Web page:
Relatively few goat breeds sport long hair. Those that do are generally raised specifically for their long coats, and their names are synonymous with luxurious garments.
Certain pygmy goats are long-haired. These dwarf animals boast a medium to long, straight coat, and males often have beards and a substantial mane. The pygmy goat makes a good pet and can also be used for dairy purposes. Your goats can efficiently and happily consume brush on your property.
For small goats, a large doghouse in an run fenced to keep predators out can serve as suitable accommodations. Provide your pygmy goats with toys and objects to climb on -- an old picnic table is much appreciated. If not on pasture, most pygmy goats do well on grass or timothy hay, along with constant access to fresh water.
Herd animals, goats enjoy the company of other goats. It's always a good idea to at keep at least two goats, although other herd animals -- such as sheep, horses and cattle -- can fill in if necessary.
When you imagine or feel cashmere, "goat" might not be the first thing that comes to mind, but that's where this fine fiber originates. This ancient industry has its roots in China and the Middle East, and is relatively new to North America.
Cashmere goats aren't a particular breed, but rather a type. With cashmere goats, it's the soft undercoat, not the tougher guard hairs, that are used to create the fabric. Adult cashmere goats are sheared annually and may each produce up to 2.5 pounds of hair, of which approximately 20 percent is cashmere. Because their long coats provide good insulation, these goats are able to live outdoors with just basic shelter. Another plus -- they are less likely to climb or jump out of pens than other goats, so containing them isn't as much of a challenge as it often is with caprines.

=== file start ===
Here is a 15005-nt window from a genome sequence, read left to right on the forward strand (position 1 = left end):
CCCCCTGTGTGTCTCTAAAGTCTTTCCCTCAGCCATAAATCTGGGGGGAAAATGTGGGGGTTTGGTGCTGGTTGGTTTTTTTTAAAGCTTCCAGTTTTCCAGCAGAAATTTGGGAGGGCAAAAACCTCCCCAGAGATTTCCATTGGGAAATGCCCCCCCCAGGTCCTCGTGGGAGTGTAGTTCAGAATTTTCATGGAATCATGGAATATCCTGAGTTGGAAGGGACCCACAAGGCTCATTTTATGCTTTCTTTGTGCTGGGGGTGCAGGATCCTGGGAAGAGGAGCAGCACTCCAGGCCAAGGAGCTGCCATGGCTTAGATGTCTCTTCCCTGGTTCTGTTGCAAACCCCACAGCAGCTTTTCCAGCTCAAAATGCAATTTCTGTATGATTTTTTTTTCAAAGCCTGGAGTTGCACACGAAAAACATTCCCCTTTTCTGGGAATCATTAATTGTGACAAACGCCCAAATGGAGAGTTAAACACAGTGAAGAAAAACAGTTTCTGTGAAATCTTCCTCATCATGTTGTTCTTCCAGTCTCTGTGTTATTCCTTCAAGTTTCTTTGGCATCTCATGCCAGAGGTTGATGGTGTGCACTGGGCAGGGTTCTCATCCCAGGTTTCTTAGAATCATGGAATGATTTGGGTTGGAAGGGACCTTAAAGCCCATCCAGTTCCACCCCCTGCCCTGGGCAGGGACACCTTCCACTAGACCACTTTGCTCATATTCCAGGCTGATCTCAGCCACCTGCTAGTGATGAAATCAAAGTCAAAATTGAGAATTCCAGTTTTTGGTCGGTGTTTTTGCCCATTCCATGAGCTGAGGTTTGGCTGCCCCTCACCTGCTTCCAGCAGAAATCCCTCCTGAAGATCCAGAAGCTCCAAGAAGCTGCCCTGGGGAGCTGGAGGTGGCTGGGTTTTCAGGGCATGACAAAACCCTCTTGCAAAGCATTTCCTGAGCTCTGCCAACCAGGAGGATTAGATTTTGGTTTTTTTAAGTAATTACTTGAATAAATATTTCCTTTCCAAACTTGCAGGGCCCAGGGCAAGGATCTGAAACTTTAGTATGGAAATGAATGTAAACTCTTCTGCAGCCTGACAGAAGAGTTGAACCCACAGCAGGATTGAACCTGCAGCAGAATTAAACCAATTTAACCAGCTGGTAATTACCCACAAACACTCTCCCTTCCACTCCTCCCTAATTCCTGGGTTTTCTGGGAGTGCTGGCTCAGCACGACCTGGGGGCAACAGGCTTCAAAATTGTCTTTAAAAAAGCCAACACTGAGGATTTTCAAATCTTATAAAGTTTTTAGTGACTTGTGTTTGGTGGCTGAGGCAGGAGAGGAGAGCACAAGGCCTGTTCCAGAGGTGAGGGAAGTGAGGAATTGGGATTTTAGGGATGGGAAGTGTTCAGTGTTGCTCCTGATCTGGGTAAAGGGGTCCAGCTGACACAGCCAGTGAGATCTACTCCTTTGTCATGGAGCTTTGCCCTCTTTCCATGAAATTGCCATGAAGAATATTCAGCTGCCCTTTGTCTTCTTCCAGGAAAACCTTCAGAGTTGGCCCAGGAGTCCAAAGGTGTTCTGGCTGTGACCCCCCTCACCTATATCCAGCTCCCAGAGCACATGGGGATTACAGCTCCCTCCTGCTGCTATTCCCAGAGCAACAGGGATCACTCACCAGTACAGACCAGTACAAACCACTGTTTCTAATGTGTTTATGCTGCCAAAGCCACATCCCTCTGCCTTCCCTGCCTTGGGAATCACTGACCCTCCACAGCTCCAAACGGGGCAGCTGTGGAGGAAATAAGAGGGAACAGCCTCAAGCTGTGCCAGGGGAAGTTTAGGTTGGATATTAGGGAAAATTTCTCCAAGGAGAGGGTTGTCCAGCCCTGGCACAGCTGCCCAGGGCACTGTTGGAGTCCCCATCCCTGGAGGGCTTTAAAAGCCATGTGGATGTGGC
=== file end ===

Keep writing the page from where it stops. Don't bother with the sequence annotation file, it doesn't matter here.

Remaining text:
Angora goats produce mohair. Although larger than pygmy goats, Angora goats are smaller than most goat breeds. They are also far less hardy, so require housing in barns or dry, weatherproof sheds rather than typical goat run-ins.
Angoras are classified according to hair type. The "B" Angora has a flatter hair coat, while the "C" Angora's hair grows into long ringlets. Angoras as sheared twice annually, when their hair is between 4 and 6 inches in length. An Angora goat can produce up to 16 pounds of mohair per year.
While some breeders cross Angora and cashmere goats, with the offspring producing a fiber known as cashgora, this isn't a particularly useful type of goat hair.
Jane Meggitt has been a writer for more than 20 years. In addition to reporting for a major newspaper chain, she has been published in "Horse News," "Suburban Classic," "Hoof Beats," "Equine Journal" and other publications. She has a Bachelor of Arts in English from New York University and an Associate of Arts from the American Academy of Dramatics Arts, New York City.